42: Happy 30th, Hitchhikers' Guide
Theories abound, from hidden Lewis Carroll references to the average number of lines on a paperback. Actor Stephen Fry (the voice of the audio books)claims to know the truth. Personally, I think it's just a random number: answering such a big question with a simple integer is meant to be a joke, but it's become something much more in the eyes of HHGG fans.
It's 30 years since Douglas Adams' The Hitchhiker's Guide to the Galaxy made its debut on BBC radio, but its most famous mystery is still waiting to be resolved.
The radio series - which subsequently became both bestselling book, television series and film - traces the travels around the galaxy of Arthur Dent, after the earth is destroyed to make way for a "hyperspatial express route".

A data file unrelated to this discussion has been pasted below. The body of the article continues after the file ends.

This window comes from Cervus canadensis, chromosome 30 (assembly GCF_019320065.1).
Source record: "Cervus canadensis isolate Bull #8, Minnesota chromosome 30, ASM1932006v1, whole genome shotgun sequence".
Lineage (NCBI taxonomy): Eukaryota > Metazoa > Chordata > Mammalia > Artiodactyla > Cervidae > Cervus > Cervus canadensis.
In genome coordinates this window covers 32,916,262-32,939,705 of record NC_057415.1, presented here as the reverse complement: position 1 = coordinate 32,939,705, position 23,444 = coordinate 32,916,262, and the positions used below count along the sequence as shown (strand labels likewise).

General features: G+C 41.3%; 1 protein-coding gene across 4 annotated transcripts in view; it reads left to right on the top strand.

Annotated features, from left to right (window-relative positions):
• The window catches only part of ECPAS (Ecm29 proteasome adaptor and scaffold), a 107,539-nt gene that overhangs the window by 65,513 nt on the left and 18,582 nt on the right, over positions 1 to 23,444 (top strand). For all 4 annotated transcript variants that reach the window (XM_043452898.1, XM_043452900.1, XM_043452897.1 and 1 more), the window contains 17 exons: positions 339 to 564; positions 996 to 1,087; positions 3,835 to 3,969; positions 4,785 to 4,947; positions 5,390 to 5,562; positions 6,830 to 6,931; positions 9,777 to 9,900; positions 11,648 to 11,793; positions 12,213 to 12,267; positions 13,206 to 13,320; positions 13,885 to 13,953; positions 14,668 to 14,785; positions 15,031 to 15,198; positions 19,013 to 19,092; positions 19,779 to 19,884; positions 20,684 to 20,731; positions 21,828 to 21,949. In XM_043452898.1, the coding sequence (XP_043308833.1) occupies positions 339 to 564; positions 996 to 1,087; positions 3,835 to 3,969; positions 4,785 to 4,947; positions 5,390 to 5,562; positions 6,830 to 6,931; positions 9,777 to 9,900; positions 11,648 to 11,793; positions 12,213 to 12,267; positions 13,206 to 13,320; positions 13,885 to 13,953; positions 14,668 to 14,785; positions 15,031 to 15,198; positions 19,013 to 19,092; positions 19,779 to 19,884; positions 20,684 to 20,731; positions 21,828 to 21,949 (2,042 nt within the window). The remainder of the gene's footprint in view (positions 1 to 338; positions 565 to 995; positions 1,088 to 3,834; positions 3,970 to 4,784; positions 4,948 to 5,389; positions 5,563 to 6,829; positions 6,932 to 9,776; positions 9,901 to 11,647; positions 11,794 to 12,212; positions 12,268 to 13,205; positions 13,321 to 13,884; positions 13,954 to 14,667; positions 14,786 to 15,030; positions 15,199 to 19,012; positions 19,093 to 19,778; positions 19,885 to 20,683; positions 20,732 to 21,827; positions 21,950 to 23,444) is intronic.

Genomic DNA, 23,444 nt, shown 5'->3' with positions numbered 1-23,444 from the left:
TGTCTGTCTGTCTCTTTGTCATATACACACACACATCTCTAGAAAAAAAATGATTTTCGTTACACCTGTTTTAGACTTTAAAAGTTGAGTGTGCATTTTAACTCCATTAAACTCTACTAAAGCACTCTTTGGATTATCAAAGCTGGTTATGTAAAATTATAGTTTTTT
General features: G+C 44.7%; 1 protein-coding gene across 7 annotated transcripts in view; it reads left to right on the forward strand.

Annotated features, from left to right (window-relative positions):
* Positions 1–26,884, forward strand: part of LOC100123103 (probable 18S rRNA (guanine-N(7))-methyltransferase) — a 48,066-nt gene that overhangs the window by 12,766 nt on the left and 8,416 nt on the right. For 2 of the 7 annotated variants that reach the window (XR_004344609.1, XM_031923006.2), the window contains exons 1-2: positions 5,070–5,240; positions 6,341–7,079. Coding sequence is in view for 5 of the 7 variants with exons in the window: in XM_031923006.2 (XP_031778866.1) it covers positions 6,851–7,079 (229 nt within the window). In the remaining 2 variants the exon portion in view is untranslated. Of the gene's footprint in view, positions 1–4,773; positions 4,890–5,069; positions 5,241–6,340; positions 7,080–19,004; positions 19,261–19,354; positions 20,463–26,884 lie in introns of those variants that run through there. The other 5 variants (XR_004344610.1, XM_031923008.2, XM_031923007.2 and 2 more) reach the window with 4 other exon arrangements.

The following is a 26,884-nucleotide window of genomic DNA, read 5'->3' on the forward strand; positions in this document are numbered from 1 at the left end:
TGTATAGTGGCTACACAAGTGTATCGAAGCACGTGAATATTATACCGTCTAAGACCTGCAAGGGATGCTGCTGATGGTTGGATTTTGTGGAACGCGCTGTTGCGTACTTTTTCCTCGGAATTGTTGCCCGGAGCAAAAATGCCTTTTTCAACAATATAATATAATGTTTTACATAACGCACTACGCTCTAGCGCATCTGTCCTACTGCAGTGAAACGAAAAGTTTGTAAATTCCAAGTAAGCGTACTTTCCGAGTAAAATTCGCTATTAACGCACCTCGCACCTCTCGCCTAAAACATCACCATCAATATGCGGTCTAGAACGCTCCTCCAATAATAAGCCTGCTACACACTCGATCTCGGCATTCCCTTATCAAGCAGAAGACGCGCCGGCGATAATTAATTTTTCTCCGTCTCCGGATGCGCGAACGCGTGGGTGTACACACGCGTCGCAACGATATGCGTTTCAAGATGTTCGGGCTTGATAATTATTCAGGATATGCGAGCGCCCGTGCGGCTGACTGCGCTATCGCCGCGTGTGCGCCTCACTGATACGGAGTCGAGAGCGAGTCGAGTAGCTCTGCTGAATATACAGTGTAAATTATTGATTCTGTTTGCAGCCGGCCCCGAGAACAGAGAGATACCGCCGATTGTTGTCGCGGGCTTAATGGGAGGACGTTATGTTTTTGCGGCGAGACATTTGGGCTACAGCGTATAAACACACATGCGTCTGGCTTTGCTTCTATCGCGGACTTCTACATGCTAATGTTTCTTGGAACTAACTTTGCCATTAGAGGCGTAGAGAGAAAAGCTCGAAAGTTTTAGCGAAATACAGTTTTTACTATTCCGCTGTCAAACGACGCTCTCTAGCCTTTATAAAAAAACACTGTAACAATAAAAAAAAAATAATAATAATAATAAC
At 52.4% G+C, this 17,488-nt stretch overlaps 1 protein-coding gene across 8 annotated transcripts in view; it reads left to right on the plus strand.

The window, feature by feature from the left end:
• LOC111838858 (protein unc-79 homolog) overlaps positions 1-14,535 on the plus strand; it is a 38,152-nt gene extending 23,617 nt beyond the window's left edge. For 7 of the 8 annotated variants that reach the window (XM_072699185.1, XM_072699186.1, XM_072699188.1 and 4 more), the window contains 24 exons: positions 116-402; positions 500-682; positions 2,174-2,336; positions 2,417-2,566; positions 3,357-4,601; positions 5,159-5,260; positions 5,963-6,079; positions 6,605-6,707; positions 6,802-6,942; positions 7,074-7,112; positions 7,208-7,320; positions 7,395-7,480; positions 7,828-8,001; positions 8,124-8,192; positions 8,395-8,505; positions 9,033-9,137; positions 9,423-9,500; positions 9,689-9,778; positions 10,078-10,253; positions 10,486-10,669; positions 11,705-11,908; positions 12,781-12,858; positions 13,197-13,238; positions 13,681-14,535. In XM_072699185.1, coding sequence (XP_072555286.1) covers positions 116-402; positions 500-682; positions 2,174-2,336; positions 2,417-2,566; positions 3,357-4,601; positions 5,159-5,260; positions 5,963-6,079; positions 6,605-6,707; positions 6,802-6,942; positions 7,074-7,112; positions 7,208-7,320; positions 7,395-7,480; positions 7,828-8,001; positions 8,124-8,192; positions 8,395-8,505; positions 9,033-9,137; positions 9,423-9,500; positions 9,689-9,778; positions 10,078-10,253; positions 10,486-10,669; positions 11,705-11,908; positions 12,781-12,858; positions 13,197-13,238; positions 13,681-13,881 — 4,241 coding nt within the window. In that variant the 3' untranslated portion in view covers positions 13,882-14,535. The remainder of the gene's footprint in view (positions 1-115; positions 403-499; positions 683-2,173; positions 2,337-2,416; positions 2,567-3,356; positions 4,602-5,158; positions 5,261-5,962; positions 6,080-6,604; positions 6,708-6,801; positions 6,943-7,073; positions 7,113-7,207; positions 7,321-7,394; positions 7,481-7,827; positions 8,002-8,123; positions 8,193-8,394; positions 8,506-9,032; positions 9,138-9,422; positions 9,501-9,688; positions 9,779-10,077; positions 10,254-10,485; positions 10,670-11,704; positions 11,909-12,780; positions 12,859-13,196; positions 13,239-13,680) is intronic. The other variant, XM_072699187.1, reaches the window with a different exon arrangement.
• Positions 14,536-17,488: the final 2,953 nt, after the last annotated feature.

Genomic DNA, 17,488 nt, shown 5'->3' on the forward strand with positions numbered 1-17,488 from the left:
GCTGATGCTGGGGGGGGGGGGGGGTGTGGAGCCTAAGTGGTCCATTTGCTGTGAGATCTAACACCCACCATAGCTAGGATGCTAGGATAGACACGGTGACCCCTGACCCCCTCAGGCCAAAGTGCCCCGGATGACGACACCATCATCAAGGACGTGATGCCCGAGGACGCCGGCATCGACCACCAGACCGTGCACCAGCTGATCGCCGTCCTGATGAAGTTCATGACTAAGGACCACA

Possibly the most famous line in the whole book is the "answer to life, the universe, and everything" given by the supercomputer, Deep Thought.
A BBC radio script based on Adams' book contains the following lines:
("Cave man" lays out following sentence in Scrabble stones: "What do you get if you multiply six by nine?")
Arthur: Six by nine? Forty-two? You know, I've always felt that there was something fundamentally wrong with the Universe.
(Faint and distant voice:) Base thirteen!
It sparked Adams' retort: "I don't write jokes in base 13."